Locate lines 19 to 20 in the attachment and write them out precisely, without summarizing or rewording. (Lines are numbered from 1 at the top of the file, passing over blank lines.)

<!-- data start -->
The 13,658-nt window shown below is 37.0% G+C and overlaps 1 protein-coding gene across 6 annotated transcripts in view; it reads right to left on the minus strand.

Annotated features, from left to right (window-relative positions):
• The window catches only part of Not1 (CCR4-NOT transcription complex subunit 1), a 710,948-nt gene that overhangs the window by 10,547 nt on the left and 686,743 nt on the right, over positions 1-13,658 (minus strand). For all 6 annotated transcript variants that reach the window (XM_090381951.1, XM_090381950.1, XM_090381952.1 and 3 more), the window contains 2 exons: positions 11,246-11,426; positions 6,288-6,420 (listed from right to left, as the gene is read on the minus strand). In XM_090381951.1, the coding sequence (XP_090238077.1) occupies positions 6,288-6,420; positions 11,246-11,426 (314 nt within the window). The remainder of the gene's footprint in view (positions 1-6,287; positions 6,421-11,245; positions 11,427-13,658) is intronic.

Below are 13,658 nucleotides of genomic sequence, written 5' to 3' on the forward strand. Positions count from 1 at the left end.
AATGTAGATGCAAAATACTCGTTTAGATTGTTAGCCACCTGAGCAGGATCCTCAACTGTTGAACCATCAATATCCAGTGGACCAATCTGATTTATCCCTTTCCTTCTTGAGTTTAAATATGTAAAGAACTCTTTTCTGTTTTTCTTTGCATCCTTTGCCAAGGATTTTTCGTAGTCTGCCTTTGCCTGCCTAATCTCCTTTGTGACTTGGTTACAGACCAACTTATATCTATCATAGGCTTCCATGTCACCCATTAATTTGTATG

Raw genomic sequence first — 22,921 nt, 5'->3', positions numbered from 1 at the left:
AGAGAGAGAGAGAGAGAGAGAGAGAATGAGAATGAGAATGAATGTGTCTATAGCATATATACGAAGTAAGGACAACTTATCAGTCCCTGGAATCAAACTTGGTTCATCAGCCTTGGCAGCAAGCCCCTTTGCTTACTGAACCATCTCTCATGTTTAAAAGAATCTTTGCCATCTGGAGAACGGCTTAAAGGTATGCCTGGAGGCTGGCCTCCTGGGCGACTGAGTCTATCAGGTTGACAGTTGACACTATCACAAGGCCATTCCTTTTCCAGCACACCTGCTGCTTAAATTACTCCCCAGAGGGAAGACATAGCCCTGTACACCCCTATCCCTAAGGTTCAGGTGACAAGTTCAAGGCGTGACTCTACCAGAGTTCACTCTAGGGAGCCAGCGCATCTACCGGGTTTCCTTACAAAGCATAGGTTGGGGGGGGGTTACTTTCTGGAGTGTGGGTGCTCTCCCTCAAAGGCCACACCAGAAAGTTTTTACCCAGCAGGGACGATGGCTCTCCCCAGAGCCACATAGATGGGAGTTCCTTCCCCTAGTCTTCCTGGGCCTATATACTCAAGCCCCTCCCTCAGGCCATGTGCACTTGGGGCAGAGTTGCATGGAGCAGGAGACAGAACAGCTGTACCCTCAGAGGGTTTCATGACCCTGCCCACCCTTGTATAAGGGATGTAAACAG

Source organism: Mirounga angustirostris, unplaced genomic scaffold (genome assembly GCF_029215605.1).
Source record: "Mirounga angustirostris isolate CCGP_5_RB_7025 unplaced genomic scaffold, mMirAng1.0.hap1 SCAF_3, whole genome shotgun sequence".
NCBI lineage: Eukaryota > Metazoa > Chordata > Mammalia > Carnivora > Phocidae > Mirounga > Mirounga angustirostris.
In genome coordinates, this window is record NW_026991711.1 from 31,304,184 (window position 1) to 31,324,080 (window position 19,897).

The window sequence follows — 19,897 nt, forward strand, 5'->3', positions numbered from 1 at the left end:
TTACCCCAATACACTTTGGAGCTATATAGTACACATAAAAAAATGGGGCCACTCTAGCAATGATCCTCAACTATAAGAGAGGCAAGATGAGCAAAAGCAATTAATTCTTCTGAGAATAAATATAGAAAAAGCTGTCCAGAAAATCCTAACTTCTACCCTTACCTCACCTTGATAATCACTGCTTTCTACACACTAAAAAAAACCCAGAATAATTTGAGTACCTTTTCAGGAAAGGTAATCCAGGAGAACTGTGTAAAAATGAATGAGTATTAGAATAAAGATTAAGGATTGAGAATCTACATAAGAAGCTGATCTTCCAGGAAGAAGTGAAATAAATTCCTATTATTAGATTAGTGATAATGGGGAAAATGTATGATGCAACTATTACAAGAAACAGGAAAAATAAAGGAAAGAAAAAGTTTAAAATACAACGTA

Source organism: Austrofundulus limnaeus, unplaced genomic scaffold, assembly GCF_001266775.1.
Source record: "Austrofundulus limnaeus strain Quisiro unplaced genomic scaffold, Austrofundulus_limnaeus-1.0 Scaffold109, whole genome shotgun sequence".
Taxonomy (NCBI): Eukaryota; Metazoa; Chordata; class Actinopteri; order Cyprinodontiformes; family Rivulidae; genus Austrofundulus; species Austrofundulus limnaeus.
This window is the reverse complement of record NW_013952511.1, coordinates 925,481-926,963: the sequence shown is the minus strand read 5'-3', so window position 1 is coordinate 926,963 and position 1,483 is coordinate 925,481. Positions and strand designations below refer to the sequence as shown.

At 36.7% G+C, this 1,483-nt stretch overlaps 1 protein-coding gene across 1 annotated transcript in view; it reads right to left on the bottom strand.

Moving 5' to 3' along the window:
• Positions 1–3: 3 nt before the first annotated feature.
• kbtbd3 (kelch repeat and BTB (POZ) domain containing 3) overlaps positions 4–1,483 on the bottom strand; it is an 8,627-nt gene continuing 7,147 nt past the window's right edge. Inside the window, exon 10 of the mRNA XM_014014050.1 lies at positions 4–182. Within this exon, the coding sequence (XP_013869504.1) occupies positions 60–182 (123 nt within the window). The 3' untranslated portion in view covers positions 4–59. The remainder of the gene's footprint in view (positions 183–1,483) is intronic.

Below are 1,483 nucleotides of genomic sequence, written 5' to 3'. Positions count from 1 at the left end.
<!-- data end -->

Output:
Moving 5' to 3' along the window:
• Positions 1–3: 3 nt before the first annotated feature.